Change – Part 3 Setting Goals

…………… be made new in the attitude of your minds; Ephesians 4:23 NIV

Now that you have identified negative habits, surely you want to overcome and establish positive habits instead. You should know that your brain does not register negatives, so we must create positive goals for you to have any hope of succeeding!

Don’t believe me? Try this: Do not think of an elephant.

Other examples: Don’t smoke. Don’t run. How about replacing those negatives with the positive result we hope to create. I will drink water when I feel the urge to smoke. And to the running child: “Walk, please.”

Establishing a goal is your next action item.  Here are a few imperatives for your GOALS:

MODEL – Envision your desired results, next select a model (process) to guide you and give you the visual/audio/kinesthetic experience you require for your learning style. Examples – watch someone, listen, or take a lesson to accomplish your goal.

REASONABLE – “Do-able”. Take a reality check. Don’t set yourself up for failure. Example: improving golf game by 5 points over 2 months, NOT playing the Pro tour next year (for you that may be reasonable, but not for me!)

INCREMENTAL – Think of byte size progress rather than 0 to 100 in an instant. This way you can celebrate successes along the way, spurring you to continue toward the larger goal.

COMMITTED – Now, how committed are you REALLY?  What are you willing to give up to accomplish this goal: time, money, sweat equity? Time with others: will relationships falter if you put too much time into this? Will your loved ones suffer if you do NOT invest in the change? Is it worth it? Will others understand?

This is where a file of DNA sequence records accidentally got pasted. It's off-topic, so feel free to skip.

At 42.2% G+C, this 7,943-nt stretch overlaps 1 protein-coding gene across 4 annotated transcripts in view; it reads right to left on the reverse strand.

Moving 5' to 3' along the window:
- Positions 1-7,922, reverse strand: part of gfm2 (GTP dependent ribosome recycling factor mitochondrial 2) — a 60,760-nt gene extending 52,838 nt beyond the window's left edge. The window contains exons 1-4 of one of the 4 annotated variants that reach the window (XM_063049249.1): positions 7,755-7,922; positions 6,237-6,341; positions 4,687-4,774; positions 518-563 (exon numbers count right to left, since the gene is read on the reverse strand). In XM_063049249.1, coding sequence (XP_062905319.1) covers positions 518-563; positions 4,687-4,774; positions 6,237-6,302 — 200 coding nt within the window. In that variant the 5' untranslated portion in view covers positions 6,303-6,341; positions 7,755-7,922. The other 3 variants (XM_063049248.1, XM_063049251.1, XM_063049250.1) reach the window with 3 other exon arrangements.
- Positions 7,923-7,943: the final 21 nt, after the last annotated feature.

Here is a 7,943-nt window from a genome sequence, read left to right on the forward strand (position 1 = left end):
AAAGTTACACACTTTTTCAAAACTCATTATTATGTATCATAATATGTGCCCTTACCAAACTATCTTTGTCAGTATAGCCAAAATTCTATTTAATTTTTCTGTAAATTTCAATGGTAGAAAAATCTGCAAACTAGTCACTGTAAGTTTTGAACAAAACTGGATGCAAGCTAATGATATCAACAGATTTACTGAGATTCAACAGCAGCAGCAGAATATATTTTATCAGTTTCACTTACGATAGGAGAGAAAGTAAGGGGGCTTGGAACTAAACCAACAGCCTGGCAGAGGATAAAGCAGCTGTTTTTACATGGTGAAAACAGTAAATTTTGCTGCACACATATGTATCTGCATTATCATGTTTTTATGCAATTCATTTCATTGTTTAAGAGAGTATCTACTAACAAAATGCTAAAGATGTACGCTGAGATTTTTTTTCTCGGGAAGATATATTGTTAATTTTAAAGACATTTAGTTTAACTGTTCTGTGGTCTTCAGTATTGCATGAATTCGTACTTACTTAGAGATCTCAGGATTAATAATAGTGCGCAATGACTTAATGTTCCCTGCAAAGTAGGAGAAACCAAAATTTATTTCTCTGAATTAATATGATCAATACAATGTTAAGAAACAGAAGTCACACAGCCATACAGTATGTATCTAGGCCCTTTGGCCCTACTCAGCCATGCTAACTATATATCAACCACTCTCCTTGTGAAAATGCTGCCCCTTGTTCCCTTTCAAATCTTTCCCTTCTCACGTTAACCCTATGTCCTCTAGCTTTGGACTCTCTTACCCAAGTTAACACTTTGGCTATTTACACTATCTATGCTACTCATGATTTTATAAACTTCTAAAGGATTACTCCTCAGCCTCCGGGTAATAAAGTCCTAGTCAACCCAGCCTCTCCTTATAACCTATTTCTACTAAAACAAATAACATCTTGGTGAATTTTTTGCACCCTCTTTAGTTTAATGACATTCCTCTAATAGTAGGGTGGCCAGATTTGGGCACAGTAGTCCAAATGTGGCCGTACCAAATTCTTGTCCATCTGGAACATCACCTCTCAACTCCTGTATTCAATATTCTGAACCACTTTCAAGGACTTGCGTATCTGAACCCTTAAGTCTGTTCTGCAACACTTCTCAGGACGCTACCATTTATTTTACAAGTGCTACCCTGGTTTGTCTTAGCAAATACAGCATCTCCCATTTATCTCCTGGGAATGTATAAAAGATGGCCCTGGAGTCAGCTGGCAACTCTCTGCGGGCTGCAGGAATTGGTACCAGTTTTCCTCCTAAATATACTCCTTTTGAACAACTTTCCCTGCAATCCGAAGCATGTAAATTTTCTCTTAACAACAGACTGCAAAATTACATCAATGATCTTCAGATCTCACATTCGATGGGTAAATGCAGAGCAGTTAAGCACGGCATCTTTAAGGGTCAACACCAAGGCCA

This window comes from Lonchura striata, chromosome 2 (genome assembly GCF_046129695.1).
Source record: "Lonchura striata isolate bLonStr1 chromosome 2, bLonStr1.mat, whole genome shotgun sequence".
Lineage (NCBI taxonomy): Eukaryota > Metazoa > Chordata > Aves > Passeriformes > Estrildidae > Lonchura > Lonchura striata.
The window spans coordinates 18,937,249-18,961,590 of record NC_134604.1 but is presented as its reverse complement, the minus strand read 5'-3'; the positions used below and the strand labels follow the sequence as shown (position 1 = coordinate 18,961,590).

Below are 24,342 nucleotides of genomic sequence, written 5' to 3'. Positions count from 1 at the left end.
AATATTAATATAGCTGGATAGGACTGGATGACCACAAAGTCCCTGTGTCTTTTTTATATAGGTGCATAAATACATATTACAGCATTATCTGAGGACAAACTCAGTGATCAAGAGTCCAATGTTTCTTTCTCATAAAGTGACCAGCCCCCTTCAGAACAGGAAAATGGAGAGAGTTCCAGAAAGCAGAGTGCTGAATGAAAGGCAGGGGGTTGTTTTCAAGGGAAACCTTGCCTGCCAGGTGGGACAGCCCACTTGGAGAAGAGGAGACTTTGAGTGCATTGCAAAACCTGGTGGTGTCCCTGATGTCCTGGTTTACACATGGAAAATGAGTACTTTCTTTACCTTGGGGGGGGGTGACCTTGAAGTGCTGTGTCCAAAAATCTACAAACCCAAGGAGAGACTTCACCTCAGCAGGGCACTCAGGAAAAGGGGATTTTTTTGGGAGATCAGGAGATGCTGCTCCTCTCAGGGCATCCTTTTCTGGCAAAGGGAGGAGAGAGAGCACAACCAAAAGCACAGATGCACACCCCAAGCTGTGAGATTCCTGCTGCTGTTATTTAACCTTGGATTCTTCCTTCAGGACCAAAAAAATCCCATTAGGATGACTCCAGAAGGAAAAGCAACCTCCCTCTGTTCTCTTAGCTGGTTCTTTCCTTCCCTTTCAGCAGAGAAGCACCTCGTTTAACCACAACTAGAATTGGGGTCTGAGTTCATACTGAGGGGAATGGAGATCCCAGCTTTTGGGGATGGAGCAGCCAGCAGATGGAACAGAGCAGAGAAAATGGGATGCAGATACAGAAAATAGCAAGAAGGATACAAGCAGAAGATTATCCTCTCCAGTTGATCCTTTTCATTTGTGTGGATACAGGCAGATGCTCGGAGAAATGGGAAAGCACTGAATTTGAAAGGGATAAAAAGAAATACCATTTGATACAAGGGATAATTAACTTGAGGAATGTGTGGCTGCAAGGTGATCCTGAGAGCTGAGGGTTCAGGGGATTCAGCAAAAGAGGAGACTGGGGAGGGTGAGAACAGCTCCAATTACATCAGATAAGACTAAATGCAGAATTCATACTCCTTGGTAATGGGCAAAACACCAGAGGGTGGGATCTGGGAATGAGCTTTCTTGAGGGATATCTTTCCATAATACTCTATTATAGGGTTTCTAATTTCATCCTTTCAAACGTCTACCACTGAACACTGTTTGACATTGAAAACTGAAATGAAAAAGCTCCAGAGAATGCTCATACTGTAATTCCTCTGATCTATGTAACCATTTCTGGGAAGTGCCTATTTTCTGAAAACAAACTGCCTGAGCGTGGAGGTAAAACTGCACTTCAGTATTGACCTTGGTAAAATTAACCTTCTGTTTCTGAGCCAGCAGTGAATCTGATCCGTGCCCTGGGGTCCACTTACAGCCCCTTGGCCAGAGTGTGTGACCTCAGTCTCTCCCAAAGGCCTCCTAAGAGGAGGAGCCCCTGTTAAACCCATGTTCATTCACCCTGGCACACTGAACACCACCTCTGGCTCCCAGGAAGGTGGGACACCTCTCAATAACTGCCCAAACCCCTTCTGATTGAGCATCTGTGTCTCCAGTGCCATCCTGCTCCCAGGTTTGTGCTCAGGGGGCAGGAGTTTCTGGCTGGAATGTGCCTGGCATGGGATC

Be honest with yourself and enlist help of someone close to you to be your accountability and encouragement partner, whenever possible, to achieve this positive change.  When you feel alone, remember God never leaves nor forsakes you (Deuteronomy 31:8).

God will always provide a way out of temptation (1 Corinthians 10:13).  Temptation to quit will certainly come; be aware of it; anticipate for it [what it will look/smell/taste/sound/feel like?]; and have the “way out” planned.

Now get out and break that bad habit, replacing it with a positive new thought pattern.  As you repeat this new thinking over and over, it becomes a deeper and wider pathway on your brain.  This pathway becomes the path of least resistance, essentially overriding your ‘old’ habit.  The key is repeating it enough times to insure the new thought path is deeper than the old. 

Monday I will outline the learning process, TEFCAS, to help you structure, process, and evaluate the progress toward your new BIGGER and better habit!

Make a positive change today.


1 Comment (+add yours?)

  1. Jennifer VanWormer
    Apr 07, 2013 @ 02:49:22

    Dear Kim, These have been EXCELLENT reminders about change! With the help of the Holy Spirit, I want to make new “pathways” in my brain, instead of the old deep ruts! I *have* to go over your class informationagain! I have several half finished charts that I began creating after taking the class. :-/ The Lord has given you a wonderful gift of communication~THANK-YOU SO MUCH for continuing to write! (& keeping me on your list!) See you Tuesday, my friend!!! Love you!!!! ~Jen


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